Singing the News of Death: Song in Early Modern European Execution (1500-1900)

This project looks at the use of ballads in accounts of executions across early modern Europe, revealing how their highly stylised form not only broadcast details of an execution but also encouraged the public's participation in the spectacle of punishment.

Singing the News of Death: Song in Early Modern European Execution (1500-1900)

Printed on cheap broadsides and pamphlets, and often in the first-person voice of the condemned prisoner, execution ballads detailed the crime as well as the punishment in highly emotive, moralising language and were often sold on the day of execution itself. As news ballads, they functioned as multi-purpose, multivalent texts: combining news, entertainment and moral lesson in a format designed for maximum dissemination. Sold by itinerant peddlers who would sing the contents of the broadsides, the performance and its power to stimulate emotion in the listener – whether horror, sympathy, fear or anger – was central to the marketability of the product. Furthermore, the purchaser of a ballad could learn the lyrics and re-perform the details to those not present at the execution, adding his/her own layer of meaning through performance. Musical notation was generally not required as the songs were set to well-known tunes. By examining how emotions associated with familiar tunes could be transferred to, or subverted by, the words of the new version, this project reveals how music, balladry and performance played an integral role in the public's perception of crime and punishment.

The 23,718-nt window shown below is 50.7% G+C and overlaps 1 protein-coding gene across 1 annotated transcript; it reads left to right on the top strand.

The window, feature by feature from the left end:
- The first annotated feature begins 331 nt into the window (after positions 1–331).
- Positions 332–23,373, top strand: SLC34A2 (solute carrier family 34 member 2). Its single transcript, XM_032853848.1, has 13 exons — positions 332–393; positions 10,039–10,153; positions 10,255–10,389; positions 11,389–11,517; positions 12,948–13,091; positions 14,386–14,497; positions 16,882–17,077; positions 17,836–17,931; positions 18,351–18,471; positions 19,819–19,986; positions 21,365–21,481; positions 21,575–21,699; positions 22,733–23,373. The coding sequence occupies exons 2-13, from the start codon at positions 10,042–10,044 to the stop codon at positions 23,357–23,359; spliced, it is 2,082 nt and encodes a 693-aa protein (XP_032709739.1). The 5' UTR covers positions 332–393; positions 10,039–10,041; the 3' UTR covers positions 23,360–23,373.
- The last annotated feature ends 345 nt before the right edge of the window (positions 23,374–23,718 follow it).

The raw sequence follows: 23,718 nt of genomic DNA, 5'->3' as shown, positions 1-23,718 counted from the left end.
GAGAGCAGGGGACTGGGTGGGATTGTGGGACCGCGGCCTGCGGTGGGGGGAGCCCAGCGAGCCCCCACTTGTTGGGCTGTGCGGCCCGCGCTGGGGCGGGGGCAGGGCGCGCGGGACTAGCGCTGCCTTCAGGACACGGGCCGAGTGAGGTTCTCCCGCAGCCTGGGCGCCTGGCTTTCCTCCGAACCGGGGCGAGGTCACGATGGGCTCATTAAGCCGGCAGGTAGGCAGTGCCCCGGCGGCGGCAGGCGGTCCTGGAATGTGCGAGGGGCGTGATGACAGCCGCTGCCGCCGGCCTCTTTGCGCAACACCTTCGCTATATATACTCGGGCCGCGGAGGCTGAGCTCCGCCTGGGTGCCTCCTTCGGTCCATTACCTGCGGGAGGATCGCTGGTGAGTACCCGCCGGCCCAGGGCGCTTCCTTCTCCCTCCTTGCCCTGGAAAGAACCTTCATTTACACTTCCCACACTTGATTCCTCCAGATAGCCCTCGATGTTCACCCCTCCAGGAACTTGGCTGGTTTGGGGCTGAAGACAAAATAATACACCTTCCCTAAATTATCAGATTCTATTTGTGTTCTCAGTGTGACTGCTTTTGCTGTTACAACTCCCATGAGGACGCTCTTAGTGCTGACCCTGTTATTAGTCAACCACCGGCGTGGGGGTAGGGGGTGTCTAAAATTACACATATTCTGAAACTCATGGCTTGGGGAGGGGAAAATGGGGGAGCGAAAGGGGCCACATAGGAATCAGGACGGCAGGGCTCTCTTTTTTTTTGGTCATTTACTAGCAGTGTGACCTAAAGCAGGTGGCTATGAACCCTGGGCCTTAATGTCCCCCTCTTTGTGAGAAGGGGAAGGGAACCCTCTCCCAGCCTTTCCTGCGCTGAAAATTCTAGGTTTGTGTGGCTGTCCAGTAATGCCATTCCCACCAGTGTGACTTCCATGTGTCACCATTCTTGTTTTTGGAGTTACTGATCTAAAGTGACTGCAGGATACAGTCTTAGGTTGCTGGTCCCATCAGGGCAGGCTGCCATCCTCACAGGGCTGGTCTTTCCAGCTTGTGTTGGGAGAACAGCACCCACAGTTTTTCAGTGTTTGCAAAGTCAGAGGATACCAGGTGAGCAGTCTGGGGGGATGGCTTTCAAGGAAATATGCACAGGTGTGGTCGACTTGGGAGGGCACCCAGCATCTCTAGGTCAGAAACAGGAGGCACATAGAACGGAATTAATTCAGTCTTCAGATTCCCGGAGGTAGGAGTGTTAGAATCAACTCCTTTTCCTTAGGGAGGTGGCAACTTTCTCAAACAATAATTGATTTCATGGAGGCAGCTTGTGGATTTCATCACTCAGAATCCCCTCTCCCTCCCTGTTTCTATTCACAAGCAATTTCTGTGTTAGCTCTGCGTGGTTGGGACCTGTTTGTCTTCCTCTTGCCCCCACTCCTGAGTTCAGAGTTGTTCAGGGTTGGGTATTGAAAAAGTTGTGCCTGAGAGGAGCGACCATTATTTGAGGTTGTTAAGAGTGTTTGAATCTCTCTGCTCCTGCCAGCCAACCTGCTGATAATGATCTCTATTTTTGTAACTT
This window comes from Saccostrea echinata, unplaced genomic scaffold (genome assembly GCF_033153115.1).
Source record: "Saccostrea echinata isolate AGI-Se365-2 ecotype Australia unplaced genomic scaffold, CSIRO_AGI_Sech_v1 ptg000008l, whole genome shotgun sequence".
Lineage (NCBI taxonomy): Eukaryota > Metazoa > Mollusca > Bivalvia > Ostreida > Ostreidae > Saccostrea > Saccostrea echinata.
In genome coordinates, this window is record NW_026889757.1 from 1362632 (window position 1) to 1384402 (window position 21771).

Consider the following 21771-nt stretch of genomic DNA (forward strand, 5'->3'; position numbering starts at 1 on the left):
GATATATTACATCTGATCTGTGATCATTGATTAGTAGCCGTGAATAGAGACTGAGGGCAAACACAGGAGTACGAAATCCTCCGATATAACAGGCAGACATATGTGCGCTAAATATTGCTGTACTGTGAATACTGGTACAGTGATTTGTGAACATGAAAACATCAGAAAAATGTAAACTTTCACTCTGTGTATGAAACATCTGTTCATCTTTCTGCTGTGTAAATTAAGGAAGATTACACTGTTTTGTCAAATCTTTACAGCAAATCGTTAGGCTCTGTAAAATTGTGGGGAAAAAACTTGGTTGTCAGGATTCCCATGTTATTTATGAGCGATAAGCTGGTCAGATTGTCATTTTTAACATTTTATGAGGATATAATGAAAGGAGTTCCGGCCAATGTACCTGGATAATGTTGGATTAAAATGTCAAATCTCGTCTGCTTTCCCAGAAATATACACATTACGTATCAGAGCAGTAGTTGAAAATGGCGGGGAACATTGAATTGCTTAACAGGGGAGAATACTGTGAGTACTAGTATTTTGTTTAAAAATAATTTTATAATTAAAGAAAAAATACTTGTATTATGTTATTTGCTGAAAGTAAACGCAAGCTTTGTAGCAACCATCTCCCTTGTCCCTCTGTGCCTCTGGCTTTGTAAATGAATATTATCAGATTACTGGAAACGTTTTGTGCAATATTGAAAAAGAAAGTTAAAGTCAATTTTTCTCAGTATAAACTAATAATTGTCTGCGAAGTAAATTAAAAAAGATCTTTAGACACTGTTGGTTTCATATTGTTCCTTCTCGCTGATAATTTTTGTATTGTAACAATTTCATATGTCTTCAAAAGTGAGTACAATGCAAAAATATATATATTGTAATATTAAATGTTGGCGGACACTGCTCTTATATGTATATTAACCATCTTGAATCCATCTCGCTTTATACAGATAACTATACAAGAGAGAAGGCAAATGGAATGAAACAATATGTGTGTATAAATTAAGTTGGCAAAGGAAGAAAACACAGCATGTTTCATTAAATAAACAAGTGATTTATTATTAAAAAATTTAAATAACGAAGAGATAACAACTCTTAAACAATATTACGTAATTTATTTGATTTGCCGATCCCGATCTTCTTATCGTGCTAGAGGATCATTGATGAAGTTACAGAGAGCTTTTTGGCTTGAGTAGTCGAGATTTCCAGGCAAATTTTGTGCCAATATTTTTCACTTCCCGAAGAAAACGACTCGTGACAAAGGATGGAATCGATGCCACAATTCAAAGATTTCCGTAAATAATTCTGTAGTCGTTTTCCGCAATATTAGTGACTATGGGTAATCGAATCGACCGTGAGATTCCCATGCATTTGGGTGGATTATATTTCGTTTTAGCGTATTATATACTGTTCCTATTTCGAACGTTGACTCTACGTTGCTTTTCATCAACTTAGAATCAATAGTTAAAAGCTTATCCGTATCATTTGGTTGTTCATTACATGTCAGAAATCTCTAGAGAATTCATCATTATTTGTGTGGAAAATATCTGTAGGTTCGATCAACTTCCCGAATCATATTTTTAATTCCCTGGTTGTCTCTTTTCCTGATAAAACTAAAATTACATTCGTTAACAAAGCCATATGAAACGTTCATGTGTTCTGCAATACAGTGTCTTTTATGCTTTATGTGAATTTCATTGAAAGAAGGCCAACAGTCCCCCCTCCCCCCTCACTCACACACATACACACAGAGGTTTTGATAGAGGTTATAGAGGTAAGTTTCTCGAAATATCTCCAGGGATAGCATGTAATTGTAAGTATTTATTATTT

McIlvenna, U. ‘Singing of Executions: Ballads as News Media in Early Modern Europe’. In Singing Emotions: Voices from History. ARC Centre of Excellence for the History of Emotions, 2012.

McIlvenna, U. Parergon 31.2. Special Issue: ‘Medieval and Early Modern Emotional Responses to Death and Dying’, co-edited with Rebecca McNamara (Dec 2014).

McIlvenna, U. ‘The Power of Music: the Significance of Contrafactum in Execution Ballads’. Past and Present 229.1 (2015): 47–89.

McIlvenna, U. ‘Ballads of Death and Disaster: The Role of Song in Early Modern News Transmission’.  In Disaster, Death and the Emotions in the Shadow of the Apocalypse, 1400–1700, edited by Charles Zika and Jenny Spinks, pp. 275–94. Basingstoke: Palgrave Macmillan, 2016.

Selected Presentations

McIlvenna, U. ‘Selling Ballads About Execution and Death in the Urban Environment’, ‘The Body and the City 1100–1800: Violence Workshop’, Monash University, 29 May 2017.